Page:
Things were a whirl yesterday. Like so many, September 11th gives me pause. A flashbulb moment, we all have recollections of what we were doing that day.
I was an executive assistant at a B2B publishing company outside of Boston. My early-bird routine had become established once I had married in 2000 and moved westerly. Getting on the road early eased my commute, gave me some time in the office without distraction and enabled me to get a bit of a jump on my demanding boss. Thus I was already at work as events began to unfold. Time has blurred things just a bit, and I don't recall the first indications of something wrong. I remember hopping on the Internet, moving from news site to news site trying to get updates. Staying on the line with the terrified wife of one of our sales reps - she knew her husband was traveling that day, but did not know his itinerary. The relief as we tracked him down. The hush in the office. Thinking of colleagues in New York. Someone had pulled a TV into the atrium so that anyone who stopped in could keep up with any televised news. The shock of realizing that two gentlemen who had dinner with my boss the evening before had lost their lives on Flight 11.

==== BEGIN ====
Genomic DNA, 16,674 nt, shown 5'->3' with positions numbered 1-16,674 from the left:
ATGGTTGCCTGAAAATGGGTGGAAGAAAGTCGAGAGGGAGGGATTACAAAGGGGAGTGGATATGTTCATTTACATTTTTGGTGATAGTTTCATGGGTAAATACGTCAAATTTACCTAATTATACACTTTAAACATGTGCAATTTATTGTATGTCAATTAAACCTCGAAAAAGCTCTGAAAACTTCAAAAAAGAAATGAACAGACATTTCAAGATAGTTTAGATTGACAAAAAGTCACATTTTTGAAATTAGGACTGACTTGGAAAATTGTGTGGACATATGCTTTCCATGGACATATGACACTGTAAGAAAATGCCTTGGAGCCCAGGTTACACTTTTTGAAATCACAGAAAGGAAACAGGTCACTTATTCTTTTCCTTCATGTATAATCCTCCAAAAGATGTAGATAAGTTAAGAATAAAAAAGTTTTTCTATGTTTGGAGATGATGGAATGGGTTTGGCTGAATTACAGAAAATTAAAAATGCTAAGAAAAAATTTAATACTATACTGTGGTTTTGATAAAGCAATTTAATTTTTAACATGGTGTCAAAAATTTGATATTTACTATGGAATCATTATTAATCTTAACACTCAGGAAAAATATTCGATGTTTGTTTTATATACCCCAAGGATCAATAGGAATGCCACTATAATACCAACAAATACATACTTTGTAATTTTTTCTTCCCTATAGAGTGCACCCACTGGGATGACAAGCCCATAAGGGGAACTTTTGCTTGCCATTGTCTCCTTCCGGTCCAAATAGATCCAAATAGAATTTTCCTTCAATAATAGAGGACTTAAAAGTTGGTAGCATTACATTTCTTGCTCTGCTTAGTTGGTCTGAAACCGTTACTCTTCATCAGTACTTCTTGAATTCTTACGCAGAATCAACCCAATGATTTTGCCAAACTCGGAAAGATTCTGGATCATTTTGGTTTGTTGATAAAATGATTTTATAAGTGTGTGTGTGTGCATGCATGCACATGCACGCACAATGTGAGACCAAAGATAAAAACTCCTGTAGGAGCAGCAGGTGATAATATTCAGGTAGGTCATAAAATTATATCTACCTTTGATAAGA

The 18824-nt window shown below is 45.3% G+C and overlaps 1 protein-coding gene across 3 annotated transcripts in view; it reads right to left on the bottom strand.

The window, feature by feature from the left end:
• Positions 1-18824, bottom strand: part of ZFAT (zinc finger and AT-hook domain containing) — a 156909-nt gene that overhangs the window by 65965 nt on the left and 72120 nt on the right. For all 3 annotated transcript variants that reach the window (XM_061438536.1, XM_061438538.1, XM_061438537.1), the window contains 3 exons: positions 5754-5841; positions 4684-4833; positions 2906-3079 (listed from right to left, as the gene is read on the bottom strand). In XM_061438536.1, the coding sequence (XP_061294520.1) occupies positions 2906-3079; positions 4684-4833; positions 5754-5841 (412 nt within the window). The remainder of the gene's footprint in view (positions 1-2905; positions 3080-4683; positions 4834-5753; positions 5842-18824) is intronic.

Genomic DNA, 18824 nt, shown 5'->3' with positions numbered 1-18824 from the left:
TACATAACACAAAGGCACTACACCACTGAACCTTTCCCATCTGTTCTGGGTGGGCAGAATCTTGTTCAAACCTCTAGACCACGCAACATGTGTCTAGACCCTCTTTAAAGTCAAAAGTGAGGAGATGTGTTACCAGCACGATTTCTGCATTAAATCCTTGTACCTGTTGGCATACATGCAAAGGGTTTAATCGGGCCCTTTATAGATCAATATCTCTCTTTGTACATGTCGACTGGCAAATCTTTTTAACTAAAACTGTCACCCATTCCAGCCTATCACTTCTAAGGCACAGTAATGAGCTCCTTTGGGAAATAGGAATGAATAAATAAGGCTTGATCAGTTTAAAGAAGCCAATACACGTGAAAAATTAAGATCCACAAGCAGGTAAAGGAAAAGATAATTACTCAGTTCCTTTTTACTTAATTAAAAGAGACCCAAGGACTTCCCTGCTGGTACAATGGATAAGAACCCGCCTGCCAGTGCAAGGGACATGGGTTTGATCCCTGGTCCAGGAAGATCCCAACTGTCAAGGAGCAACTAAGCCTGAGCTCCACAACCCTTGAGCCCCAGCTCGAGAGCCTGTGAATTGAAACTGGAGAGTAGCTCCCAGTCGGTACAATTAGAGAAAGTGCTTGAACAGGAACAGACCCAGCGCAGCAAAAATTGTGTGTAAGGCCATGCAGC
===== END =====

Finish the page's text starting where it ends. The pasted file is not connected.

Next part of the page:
I struggle to find a balance. I have many moments where I want to go on a "media diet" of sorts. Forgo any news of the economy, of 9/11, of the thefts and murders and horrible things that go on in the world. Balance. To never forget, and yet to not have the awfulness that is out there pull me down like quicksand.
It is eight years later, and my world is different in so many ways. I am a stay at home Mom of a beautiful little boy. And this year on September 11th he ventured out to his first day of preschool. I choose to look at the world with the same hope and excitement I saw on my little boy's face yesterday.